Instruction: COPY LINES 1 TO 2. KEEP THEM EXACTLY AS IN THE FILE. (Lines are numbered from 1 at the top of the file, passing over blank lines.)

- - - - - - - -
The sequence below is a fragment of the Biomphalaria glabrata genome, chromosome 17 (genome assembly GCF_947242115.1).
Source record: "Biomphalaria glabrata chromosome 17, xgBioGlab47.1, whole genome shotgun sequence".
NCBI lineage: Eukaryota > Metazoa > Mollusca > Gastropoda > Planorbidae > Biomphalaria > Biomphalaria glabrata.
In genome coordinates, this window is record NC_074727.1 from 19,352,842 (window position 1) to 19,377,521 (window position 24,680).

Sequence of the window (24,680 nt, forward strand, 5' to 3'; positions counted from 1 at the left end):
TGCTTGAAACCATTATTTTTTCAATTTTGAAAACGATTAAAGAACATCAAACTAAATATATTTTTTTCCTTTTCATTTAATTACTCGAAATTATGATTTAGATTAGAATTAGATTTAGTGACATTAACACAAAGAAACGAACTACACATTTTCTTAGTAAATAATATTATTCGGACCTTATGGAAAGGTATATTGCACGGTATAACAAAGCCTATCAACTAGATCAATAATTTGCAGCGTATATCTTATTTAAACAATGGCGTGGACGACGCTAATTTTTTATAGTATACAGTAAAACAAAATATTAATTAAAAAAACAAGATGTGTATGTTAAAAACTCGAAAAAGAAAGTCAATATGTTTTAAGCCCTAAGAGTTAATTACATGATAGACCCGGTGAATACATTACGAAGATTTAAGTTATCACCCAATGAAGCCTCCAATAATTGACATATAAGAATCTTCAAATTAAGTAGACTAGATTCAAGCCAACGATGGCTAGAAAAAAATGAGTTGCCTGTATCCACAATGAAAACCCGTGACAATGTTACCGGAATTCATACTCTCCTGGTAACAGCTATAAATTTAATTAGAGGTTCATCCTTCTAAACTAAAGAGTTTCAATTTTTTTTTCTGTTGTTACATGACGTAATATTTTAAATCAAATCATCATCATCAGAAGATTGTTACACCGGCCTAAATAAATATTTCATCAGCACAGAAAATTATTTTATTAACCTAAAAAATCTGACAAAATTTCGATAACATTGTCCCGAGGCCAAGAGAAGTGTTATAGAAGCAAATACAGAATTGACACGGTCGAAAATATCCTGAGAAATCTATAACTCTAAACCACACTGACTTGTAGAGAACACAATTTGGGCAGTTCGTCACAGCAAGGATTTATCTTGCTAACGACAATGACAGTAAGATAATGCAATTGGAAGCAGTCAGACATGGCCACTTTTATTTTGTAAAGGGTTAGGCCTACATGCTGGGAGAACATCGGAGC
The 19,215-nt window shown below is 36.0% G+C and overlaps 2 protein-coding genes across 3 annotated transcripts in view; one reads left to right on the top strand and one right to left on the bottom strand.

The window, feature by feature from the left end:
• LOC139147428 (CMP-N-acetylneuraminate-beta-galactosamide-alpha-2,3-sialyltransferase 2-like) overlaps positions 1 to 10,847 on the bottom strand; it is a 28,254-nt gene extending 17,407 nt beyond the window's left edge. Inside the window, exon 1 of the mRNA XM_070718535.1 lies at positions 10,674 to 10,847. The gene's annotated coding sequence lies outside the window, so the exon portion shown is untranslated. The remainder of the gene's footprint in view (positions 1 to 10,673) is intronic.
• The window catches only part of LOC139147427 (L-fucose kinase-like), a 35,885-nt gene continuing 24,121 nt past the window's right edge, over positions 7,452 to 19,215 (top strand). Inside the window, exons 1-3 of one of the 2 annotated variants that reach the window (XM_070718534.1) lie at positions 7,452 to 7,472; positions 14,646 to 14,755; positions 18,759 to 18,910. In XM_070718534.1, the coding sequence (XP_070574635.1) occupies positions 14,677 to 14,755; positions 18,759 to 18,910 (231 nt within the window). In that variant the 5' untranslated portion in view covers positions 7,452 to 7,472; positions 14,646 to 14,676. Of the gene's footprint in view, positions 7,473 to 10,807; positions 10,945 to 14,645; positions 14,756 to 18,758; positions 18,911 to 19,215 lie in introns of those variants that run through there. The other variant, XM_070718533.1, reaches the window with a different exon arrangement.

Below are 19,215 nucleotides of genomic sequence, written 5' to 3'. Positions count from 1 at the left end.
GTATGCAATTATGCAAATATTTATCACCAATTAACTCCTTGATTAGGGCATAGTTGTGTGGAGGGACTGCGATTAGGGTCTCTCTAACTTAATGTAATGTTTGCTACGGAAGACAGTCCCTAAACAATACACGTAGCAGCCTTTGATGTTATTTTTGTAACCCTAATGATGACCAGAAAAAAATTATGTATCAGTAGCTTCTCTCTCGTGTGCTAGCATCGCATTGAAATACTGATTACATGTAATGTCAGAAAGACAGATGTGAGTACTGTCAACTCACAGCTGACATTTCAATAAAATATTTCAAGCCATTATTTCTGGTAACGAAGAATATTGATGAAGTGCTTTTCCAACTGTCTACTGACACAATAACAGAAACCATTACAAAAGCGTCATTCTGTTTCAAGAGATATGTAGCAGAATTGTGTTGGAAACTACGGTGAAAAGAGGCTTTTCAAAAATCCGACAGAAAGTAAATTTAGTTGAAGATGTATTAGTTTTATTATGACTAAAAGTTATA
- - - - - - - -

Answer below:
The sequence below is a fragment of the Biomphalaria glabrata genome, chromosome 17 (genome assembly GCF_947242115.1).
Source record: "Biomphalaria glabrata chromosome 17, xgBioGlab47.1, whole genome shotgun sequence".